Journal of Autism and Developmental Disorders

, 36:1039

Etiologies of Autism in a Case-series from Tanzania

  • Raymond E. Mankoski
  • Martha Collins
  • Noah K. Ndosi
  • Ella H. Mgalla
  • Veronica V. Sarwatt
  • Susan E. Folstein
Original Paper

DOI: 10.1007/s10803-006-0143-9

Cite this article as:
Mankoski, R.E., Collins, M., Ndosi, N.K. et al. J Autism Dev Disord (2006) 36: 1039. doi:10.1007/s10803-006-0143-9

Abstract

Most autism has a genetic cause although post-encephalitis cases are reported. In a case-series (N = 20) from Tanzania, 14 met research criteria for autism. Three (M:F = 1:2) had normal development to age 22, 35, and 42 months, with onset of autism upon recovery from severe malaria, attended by prolonged high fever, convulsions, and in one case prolonged loss of consciousness. In four other cases (M:F = 3:1), the temporal relationship between onset of autism and severe infection was close, but possibly spurious since malaria is common in Tanzania and there were indications of abnormal development in the child or a family member. In seven cases, (M:F = 6:1) autism onset was unrelated to malaria. The excess of non-verbal cases (N = 10) is related local diagnostic practice.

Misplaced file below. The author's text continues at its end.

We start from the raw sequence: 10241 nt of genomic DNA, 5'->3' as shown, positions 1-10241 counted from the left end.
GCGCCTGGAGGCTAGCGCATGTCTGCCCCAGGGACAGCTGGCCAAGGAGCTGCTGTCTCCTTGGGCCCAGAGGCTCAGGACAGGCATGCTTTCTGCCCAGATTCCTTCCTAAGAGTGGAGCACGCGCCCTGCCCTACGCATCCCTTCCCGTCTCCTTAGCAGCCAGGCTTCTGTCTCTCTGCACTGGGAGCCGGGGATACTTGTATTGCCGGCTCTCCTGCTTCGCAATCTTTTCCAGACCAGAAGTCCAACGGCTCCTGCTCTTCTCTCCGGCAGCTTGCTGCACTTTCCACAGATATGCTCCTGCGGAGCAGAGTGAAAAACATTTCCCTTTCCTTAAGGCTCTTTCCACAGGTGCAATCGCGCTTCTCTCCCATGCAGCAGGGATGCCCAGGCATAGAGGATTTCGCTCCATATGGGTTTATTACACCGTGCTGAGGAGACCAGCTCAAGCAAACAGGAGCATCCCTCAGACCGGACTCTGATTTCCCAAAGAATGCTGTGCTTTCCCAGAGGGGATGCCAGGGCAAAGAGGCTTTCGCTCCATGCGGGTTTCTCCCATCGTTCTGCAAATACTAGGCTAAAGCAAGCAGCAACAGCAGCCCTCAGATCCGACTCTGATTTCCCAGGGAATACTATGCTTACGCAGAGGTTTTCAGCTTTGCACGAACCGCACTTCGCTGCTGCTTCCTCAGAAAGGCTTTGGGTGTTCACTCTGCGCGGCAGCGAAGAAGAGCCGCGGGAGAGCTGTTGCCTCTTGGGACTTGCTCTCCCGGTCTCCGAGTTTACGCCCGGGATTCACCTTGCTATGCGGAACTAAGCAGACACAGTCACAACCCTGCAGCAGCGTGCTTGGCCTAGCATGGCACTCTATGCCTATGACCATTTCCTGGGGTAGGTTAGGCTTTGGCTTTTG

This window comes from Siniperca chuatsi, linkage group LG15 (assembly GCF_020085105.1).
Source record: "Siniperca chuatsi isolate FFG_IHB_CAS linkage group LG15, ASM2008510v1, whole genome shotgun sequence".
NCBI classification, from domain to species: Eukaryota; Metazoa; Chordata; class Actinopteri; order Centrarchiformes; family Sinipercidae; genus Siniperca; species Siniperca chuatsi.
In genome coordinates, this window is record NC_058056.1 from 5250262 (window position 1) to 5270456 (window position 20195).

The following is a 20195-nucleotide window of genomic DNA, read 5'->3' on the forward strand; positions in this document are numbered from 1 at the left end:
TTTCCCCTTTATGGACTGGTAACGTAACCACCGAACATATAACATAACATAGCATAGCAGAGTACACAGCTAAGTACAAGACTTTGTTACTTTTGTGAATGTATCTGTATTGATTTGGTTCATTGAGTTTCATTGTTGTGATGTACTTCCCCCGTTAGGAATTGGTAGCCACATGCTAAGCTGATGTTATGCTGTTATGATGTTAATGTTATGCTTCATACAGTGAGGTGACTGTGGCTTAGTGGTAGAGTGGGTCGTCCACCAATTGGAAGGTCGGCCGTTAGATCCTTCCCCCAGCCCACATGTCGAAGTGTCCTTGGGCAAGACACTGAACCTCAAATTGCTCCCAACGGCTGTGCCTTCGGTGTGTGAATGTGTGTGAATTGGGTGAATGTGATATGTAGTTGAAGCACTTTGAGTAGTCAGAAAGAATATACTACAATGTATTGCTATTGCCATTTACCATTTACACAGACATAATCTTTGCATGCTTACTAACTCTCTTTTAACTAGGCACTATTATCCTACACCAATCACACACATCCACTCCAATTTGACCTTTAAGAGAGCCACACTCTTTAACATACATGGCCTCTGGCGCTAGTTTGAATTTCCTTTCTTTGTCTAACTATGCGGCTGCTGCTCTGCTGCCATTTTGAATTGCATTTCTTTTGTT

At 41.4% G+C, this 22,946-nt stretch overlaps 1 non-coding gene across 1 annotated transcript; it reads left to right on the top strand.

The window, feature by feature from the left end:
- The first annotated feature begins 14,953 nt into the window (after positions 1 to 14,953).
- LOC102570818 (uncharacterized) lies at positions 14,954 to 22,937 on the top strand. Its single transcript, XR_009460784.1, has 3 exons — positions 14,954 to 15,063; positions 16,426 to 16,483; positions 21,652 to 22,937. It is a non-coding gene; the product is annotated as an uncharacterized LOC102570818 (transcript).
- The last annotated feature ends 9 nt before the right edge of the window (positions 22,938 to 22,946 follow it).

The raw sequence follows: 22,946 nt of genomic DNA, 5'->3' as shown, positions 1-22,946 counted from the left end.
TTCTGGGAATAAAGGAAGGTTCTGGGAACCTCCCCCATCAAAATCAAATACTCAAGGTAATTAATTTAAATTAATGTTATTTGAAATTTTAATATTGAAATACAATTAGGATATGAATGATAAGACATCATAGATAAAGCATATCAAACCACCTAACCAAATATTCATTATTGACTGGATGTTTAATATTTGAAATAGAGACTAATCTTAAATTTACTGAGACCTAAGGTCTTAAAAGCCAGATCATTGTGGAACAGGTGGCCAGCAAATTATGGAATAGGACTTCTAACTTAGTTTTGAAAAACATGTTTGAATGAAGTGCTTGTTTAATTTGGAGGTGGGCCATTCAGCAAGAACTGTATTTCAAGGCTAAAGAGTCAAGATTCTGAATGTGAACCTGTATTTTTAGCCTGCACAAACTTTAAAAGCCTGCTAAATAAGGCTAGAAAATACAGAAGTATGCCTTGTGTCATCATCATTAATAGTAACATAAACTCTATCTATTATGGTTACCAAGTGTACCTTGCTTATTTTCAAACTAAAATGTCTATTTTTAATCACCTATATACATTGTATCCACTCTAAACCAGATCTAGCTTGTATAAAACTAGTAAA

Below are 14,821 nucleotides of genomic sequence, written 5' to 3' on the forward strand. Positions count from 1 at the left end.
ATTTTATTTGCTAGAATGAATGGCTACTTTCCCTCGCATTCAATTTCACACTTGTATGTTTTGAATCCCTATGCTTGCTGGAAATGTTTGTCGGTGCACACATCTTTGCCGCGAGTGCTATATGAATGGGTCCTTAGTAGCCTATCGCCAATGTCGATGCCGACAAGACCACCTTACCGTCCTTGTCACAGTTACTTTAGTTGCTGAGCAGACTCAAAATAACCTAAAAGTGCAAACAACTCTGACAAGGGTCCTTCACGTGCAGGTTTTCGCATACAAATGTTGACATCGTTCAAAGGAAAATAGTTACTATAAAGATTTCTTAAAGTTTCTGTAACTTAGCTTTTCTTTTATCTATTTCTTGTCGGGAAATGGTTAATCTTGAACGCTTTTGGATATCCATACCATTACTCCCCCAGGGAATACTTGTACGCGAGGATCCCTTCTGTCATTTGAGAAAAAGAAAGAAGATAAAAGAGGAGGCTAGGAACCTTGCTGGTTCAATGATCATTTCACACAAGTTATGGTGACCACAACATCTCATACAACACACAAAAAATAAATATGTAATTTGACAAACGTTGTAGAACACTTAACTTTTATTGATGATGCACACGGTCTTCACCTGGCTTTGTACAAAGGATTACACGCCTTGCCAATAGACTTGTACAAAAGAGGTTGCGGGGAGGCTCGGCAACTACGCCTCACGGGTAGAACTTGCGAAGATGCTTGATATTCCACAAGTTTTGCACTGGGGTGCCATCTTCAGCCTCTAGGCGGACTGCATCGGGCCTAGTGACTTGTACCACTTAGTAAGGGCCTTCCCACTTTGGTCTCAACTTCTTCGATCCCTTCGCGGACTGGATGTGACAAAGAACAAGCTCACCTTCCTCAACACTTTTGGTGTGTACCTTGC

Keywords

AutismMalariaAfricaInfection

Copyright information

© Springer Science+Business Media, Inc. 2006

Authors and Affiliations

  • Raymond E. Mankoski
    • 1
  • Martha Collins
    • 2
  • Noah K. Ndosi
    • 3
  • Ella H. Mgalla
    • 4
  • Veronica V. Sarwatt
    • 5
  • Susan E. Folstein
    • 6
  1. 1.Tufts University School of Medicine and Sackler School of Graduate Biomedical SciencesBostonUSA
  2. 2.Department of PsychiatryTufts-New England Medical CenterBostonUSA
  3. 3.Department of PsychiatryMuhimbili University College of Health Sciences of the University of Dar es SalaamDar es SalaamTanzania
  4. 4.Autism UnitMsimbazi Mseto Primary SchoolDar es SalaamTanzania
  5. 5.Autism UnitMsimbazi Mseto Primary SchoolDar es SalaamTanzania
  6. 6.Johns Hopkins University School of MedicineBaltimore USA